The idea of collecting and cataloguing written knowledge is almost as old as civilisation itself, with the first ‘library’ – around 30,000 clay tablets discovered in ancient Mesopotamia – dating back more than 5,000 years.
By comparison, the CPA Australia library is a spring chicken – a ‘mere’ 133 years young. But in the annals of Australian history, our library can count itself proudly among the silver-haired denizens of our oldest institutions. It’s older than three State libraries and was founded just 35 years after the State Library of Victoria, Australia’s oldest library.
The Incorporated Institute of Accountants Victoria (the former name of what we now call CPA Australia) had been established in 1886, with the aim of bringing greater rigour and substance into the profession. The logical next step, it seemed, was the establishment of “a technical library”, and what better opportunity than the proposed trip to England of founding members Joseph Flack and the Hon. Edward Langton.
There we find the historic proposal, in the minutes of 15 May 1887, that their visit be “embraced for purchasing books”. Flack was requested “to expend a sum not exceeding £25 in the purchase of such works heading on accountancy in its various branches”. This task proved more challenging than expected.
Despite being given a courteous welcome by the accountancy societies he visited in Great Britain and receiving advice and assistance on the selection of materials, he spent less than £6, indicating the paucity of accounting literature at that time.
Flack returned to Melbourne nine months later. Using the steam ship - the pinnacle of maritime technology at the time – the trip alone would have taken several months. All that time for just 19 books.
Joseph was not the only member of the Flack family to make Australian history. His son, Edwin ‘Teddy’ Flack, would go on to become Australia’s first Olympian, and the first Australian to win an Olympic medal, competing in the 800 and 1500 metre races in Athens in 1896.
Before these resources could be made available to the Institute’s fledgling membership, a subcommittee was established to draw up a set of By-Laws and regulations for “the custody and use of the books in the library”.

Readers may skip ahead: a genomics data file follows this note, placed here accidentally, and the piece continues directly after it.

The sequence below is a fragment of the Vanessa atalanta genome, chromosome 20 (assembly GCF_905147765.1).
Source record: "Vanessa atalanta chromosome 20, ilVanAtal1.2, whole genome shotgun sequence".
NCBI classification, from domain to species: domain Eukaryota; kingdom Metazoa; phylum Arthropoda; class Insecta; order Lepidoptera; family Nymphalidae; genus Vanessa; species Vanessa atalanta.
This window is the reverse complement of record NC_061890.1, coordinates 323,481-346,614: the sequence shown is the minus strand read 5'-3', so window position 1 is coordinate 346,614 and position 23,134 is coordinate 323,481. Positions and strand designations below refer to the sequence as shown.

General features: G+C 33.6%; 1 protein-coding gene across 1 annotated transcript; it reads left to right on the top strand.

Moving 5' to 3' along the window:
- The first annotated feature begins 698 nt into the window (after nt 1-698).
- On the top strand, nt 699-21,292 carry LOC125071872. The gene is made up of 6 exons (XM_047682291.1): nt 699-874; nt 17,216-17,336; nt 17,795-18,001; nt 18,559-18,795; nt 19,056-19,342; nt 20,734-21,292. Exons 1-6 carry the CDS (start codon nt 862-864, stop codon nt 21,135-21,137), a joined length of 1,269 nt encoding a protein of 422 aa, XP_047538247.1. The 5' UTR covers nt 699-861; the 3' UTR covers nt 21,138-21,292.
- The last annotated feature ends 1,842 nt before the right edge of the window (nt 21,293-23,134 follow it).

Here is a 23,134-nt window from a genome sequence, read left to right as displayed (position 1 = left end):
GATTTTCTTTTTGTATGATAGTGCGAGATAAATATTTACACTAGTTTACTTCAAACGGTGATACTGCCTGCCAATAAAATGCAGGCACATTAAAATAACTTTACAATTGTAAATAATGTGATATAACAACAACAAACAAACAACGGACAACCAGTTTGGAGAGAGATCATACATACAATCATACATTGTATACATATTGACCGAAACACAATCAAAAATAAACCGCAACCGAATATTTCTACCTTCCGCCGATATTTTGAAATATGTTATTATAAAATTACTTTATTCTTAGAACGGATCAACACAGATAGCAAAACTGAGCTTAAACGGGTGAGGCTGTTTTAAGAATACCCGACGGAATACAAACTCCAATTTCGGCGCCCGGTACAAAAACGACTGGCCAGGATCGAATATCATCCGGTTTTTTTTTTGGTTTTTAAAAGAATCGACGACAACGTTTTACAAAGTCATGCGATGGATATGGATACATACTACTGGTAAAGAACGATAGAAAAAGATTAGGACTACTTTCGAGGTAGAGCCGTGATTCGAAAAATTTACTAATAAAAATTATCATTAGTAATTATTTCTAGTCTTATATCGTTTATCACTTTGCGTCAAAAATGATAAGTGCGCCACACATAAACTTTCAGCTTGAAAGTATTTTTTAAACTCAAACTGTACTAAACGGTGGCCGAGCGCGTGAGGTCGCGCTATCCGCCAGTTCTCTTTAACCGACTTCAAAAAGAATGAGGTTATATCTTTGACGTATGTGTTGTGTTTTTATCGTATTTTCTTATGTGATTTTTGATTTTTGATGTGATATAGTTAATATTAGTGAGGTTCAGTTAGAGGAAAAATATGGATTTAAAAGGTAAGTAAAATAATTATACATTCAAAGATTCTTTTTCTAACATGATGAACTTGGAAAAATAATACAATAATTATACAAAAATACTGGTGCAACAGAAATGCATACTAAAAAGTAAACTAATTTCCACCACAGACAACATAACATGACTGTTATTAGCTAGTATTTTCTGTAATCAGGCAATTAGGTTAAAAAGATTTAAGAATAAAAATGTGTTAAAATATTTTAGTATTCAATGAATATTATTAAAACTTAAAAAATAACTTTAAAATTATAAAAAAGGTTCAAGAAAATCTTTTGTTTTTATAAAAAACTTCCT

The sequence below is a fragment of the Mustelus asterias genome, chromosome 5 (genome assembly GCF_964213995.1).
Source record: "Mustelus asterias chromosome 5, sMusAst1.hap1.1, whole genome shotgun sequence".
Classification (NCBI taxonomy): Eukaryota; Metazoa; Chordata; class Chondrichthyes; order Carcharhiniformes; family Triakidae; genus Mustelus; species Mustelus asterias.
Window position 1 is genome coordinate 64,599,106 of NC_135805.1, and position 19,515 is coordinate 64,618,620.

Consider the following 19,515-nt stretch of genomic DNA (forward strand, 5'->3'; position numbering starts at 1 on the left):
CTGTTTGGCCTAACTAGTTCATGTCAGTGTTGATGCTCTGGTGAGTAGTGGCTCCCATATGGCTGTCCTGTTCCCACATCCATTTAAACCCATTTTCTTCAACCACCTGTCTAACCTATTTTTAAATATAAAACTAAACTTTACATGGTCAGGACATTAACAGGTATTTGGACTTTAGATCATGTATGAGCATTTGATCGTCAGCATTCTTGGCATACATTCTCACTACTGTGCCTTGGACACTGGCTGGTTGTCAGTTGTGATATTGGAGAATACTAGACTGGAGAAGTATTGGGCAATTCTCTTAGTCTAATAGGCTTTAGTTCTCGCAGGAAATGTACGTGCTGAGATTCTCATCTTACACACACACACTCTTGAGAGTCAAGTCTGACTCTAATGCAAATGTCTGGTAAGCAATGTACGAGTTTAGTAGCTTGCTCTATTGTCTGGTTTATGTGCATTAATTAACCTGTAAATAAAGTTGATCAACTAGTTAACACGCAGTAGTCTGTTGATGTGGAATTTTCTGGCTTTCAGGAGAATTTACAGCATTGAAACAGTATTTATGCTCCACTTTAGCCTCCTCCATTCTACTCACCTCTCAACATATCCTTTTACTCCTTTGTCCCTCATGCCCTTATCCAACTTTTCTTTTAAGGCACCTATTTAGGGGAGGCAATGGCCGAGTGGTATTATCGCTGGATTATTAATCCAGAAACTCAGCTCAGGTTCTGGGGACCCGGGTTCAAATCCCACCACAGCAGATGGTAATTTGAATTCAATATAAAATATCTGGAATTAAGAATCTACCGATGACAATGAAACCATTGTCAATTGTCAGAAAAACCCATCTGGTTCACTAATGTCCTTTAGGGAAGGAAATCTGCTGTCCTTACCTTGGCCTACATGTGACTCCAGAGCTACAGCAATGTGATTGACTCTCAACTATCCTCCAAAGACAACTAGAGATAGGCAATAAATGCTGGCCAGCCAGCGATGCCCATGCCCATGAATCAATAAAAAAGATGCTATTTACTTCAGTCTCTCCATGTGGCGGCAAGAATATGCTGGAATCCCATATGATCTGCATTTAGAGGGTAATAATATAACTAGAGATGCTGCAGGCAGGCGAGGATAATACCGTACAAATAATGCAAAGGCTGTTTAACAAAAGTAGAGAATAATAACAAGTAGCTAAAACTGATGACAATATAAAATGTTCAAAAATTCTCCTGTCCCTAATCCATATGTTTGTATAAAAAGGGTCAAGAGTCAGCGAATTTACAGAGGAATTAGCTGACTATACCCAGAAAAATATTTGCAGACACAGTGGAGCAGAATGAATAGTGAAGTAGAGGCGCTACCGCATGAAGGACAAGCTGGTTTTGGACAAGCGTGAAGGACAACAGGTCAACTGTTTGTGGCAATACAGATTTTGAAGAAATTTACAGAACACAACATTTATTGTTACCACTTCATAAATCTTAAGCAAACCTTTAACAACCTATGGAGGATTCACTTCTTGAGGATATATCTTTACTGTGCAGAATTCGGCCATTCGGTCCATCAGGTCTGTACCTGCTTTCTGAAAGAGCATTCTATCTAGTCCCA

Like today’s library, the service was restricted to members and students, who were entrusted to look after any books within their possession and return them by the due date, but that’s where the similarities end.
Books could only be borrowed between the hours of 9.00am and 10.00am, and the fine for failing to return a book was sixpence per day. The library was housed at the offices of Messrs. Davey, Flack & Co.
Today, the CPA Library is housed at our head office in Melbourne, but items may be accessed from anywhere in the world, at any time of day or night, via the online library. Members in Australia can borrow hard copies of this material. We’ll post these items to you and provide a return satchel for convenience.
From a humble beginning of 19 titles, our library today boasts more than 30,000 resources, including books, full text journals, newspapers and ebooks. As well as accounting and business topics, there are resources covering everything from IT, science and technology to literature, philosophy and psychology.
It’s an achievement far beyond that which our founding members could have hoped for.
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Professional accreditation guidelines
The overall philosophy, objectives, expectations and requirements for professional accreditation of accounting degrees
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International accreditation guidelines
The primary purpose of accrediting higher education accounting programs is to assure the quality of educational programs and their providers, and promote improvements in accounting education.
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